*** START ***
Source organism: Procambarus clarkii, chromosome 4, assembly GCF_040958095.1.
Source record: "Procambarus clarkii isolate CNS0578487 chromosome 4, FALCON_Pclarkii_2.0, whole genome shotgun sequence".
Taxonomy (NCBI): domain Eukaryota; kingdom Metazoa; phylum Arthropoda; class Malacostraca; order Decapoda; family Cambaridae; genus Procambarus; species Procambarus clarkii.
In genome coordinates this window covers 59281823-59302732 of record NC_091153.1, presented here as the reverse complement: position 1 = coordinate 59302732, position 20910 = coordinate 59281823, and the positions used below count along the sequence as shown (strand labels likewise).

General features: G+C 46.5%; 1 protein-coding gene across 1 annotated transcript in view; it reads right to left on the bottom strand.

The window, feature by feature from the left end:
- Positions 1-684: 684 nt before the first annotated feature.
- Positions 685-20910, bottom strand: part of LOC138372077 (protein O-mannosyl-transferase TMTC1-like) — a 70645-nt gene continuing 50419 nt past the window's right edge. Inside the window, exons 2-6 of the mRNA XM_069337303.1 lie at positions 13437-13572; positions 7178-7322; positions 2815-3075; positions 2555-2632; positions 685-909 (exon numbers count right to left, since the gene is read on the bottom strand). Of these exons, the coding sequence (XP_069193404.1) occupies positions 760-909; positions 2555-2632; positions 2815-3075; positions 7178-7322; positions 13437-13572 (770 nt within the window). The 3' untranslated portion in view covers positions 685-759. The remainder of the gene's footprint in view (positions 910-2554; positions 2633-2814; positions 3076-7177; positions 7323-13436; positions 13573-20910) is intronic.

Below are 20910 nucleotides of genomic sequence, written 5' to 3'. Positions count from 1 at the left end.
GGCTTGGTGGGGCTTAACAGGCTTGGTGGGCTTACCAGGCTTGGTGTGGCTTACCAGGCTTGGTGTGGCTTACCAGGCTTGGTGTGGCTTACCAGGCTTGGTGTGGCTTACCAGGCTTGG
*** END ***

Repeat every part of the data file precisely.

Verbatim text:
Source organism: Procambarus clarkii, chromosome 4, assembly GCF_040958095.1.
Source record: "Procambarus clarkii isolate CNS0578487 chromosome 4, FALCON_Pclarkii_2.0, whole genome shotgun sequence".
Taxonomy (NCBI): domain Eukaryota; kingdom Metazoa; phylum Arthropoda; class Malacostraca; order Decapoda; family Cambaridae; genus Procambarus; species Procambarus clarkii.
In genome coordinates this window covers 59281823-59302732 of record NC_091153.1, presented here as the reverse complement: position 1 = coordinate 59302732, position 20910 = coordinate 59281823, and the positions used below count along the sequence as shown (strand labels likewise).

General features: G+C 46.5%; 1 protein-coding gene across 1 annotated transcript in view; it reads right to left on the bottom strand.

The window, feature by feature from the left end:
- Positions 1-684: 684 nt before the first annotated feature.
- Positions 685-20910, bottom strand: part of LOC138372077 (protein O-mannosyl-transferase TMTC1-like) — a 70645-nt gene continuing 50419 nt past the window's right edge. Inside the window, exons 2-6 of the mRNA XM_069337303.1 lie at positions 13437-13572; positions 7178-7322; positions 2815-3075; positions 2555-2632; positions 685-909 (exon numbers count right to left, since the gene is read on the bottom strand). Of these exons, the coding sequence (XP_069193404.1) occupies positions 760-909; positions 2555-2632; positions 2815-3075; positions 7178-7322; positions 13437-13572 (770 nt within the window). The 3' untranslated portion in view covers positions 685-759. The remainder of the gene's footprint in view (positions 910-2554; positions 2633-2814; positions 3076-7177; positions 7323-13436; positions 13573-20910) is intronic.

Below are 20910 nucleotides of genomic sequence, written 5' to 3'. Positions count from 1 at the left end.
GGCTTGGTGGGGCTTAACAGGCTTGGTGGGCTTACCAGGCTTGGTGTGGCTTACCAGGCTTGGTGTGGCTTACCAGGCTTGGTGTGGCTTACCAGGCTTGGTGTGGCTTACCAGGCTTGG